The Creative Cafe
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The Creative Cafe

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Photo by Matthew Cabret on Unsplash

The Petite Miracle

The previous day I had stumbled upon St. Ignatius of Loyola’s work and after a strenuous eight hour nap, the information had soaked my mind. Since I was in a mind-state to find God in all things, coffee was in order upon waking. I figured if I can’t find him in this mug, I’ve done something wrong. I set a pot on the burner and waited.

Days had blurred by and it was already mid-March. Rain had decided to fall and it caught the Californians off-guard. The water was near a boil when my attention was grabbed by the front window. My glance found my neighbors doing extremely low impact exercises in their garage. Even though I believe it’s easier to go bold than it is to go medium, I was proud of them considering that the whole town seemed deserted from the wetness. Everyone was behind their doors, behind their screens, all tucked in with their dreams, their hopes, packed-in tight with their mail, medications and meditations.

I sipped coffee greedily because a non-directional excitement had entered my bones. The gray outside did not mirror what I felt on the inside. The surge sent me to talk with the dogs and explain to them how fresh the day was. They followed my lead, jumped around, barked a little. I remembered my Pa on Myrtle Avenue in North Long Beach playing Thunder Road by Springsteen on the weekends. With no hesitation, I plugged my buds in, made another pot of coffee and sang along with The Boss.

A sweet smell came over Cedarwood Dr. when the rain passed and I realized I was behind my door, behind my screen, all tucked in with my dreams, my hopes, packed in tight with my mail, medications, and meditations. I sat back in my chair questioning myself and my capabilities.

This awareness came down on me like a hammer while I was finishing a whole stack of rice cakes (13 count) each with a dab of peanut butter. The shudder of American hustle neutralized any kind of Zen I had achieved. The strangeness had developed, and it was too late to try and salvage the environment. This wasn’t my first rodeo and I didn’t need to wait until I was in a neck deep panic to help myself.

Walking is the first (and usually last) line of defense. I put on my goodwill walking uniform (a $10 job of Asics gels, Reebok windbreakers and an Izod sweater) and went for a walk to nowhere. A fortune cookie bonus was added to this stroll when on Red Coach Lane my burly friend with huge ankles is watering his almost-completed renovated lawn.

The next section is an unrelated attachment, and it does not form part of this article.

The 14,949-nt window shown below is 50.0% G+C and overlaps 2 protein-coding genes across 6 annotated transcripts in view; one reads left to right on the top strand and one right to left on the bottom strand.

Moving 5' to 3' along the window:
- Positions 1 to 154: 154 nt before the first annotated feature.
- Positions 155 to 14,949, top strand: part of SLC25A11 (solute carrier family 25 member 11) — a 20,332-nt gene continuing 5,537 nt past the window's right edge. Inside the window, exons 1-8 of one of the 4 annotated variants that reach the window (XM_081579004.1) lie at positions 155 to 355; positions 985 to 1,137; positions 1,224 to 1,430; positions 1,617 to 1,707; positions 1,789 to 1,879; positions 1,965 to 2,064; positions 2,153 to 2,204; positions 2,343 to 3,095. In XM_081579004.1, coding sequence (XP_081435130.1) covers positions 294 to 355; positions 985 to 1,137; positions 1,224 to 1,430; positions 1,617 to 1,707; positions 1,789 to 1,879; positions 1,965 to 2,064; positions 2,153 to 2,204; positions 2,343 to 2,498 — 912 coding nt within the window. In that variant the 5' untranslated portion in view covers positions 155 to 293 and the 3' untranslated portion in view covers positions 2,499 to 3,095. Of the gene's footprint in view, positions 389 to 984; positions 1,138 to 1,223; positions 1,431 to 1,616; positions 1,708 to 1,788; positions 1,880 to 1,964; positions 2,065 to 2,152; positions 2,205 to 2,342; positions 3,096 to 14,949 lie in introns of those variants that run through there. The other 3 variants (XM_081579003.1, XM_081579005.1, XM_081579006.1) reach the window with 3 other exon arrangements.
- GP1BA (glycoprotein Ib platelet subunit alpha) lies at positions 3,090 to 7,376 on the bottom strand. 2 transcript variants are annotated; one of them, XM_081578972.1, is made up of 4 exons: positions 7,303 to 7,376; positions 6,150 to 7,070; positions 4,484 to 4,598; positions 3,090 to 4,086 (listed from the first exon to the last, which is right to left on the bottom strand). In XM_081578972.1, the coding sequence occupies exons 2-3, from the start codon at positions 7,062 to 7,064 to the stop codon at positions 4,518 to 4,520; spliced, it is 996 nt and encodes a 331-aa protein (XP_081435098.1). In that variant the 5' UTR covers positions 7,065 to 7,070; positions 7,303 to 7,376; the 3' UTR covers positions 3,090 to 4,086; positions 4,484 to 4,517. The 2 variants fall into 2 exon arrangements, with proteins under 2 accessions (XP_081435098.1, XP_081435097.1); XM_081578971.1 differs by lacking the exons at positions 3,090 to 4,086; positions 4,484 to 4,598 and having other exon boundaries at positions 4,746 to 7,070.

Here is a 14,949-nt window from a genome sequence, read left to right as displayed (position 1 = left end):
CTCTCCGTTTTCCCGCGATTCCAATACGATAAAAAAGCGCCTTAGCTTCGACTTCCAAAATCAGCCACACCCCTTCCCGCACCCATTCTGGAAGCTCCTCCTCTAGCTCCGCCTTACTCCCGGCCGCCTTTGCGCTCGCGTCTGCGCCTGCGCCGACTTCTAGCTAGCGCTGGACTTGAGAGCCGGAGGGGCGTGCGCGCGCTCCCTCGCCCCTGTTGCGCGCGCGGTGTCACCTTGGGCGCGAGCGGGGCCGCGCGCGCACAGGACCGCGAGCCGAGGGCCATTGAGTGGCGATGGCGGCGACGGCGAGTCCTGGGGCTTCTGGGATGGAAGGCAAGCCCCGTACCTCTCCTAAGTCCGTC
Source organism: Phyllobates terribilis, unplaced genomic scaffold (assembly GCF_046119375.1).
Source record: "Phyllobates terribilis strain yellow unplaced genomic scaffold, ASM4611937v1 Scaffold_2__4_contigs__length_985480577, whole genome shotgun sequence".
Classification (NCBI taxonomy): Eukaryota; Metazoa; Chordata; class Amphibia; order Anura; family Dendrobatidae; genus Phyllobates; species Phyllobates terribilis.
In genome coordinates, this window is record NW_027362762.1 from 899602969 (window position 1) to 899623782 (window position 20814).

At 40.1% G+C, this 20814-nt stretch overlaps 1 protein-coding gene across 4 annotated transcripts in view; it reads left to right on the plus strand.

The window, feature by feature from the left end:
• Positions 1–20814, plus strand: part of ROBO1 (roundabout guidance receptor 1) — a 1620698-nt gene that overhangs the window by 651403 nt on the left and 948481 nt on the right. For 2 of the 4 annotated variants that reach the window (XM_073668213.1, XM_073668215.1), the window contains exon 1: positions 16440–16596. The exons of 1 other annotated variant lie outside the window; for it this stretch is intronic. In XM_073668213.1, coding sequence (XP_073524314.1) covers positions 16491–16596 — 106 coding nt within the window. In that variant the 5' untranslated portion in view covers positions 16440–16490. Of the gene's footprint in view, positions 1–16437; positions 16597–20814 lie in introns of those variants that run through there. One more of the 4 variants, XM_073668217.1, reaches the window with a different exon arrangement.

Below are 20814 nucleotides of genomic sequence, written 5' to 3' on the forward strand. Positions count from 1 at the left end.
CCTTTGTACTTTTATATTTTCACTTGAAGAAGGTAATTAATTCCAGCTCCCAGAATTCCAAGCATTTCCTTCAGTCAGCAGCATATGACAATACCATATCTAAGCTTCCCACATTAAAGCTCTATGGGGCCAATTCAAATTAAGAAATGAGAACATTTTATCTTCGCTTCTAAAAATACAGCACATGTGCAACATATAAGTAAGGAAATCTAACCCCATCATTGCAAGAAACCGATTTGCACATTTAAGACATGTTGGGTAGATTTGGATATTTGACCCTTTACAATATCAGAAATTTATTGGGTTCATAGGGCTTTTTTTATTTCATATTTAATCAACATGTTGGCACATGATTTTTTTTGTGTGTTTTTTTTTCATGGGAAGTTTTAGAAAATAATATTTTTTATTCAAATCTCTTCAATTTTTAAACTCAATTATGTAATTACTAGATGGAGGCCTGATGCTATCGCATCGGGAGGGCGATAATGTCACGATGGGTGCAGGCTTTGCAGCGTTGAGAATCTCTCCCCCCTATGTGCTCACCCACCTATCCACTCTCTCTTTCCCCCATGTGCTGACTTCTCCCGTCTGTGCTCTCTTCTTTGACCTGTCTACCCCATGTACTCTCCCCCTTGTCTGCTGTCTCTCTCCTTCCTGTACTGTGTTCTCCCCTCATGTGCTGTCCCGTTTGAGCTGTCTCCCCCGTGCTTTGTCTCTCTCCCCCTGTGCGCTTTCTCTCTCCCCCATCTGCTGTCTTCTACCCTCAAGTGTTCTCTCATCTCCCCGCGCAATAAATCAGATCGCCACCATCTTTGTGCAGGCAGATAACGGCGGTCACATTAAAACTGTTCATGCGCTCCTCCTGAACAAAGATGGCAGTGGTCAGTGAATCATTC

I walk by and shout, “It’s coming along!”

“Little by little,” he says.

I watched him start this project eight months ago and he had nothing but a front yard full of dirt, weeds and an indefatigable hope.

It’s always the same when I can look closely at it: Nothing is ever enough.

This is the anxiety. I somehow convince myself if that I pound myself into the ground that things will get done faster, quicker, better.

But as my burly friend with huge ankles says, “Little by little.” This is how anything gets done. What a petite miracle.

I decided against the idea of pretend-work on a Saturday night. Instead, I sat by a fire in my backyard, let the sugar of the night fall from the moon and coat my glass of Malbec with a reflection that had no regard of the future.

Nothing was blurred.

Creative Challenges

Last Week: Reedsy Short Story Contest

Our friends over at Reedsy invited us to takeover their short story contest and we are glad we did. The responses were awesome making the winner hard to select, but this story stood out in more ways than one.

This Week: Great Lies

Taking inspiration from the incredible J.K. Rowling for our latest prompt. Deadline has been extended to Tuesday at 5:00pm.

Featured Stories

Midnight

Love this collaboration presented by Kalpesh Mange. We want to see more stories like this, so find a friend, write a collaborative piece, and send us the link so we can feature it.

An Unexpected Absence

R.C. Langlands is a longtime contributor and incredible author. Each time his name pops up in our feed it’s a pleasure and this is a shining example of why.

How we overcame our fear of heights with apathy

Super impressed by this piece from Gabriela Gerard and thoroughly enjoyed every last line.

Something to ponder..

“ “I think if you’re not inspired by life you’re not paying attention.”

— In-Q

P.S. Find us on Instagram and say hi.

With love from California and Texas,

Brian & Jake

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Unlocking creativity through community. Dedicated to supporting and fostering the creative writing community. This is a place for compulsive creators, their work, and their stories. Prompts twice a month and stories published every day(ish). Brought to you by Likewise.

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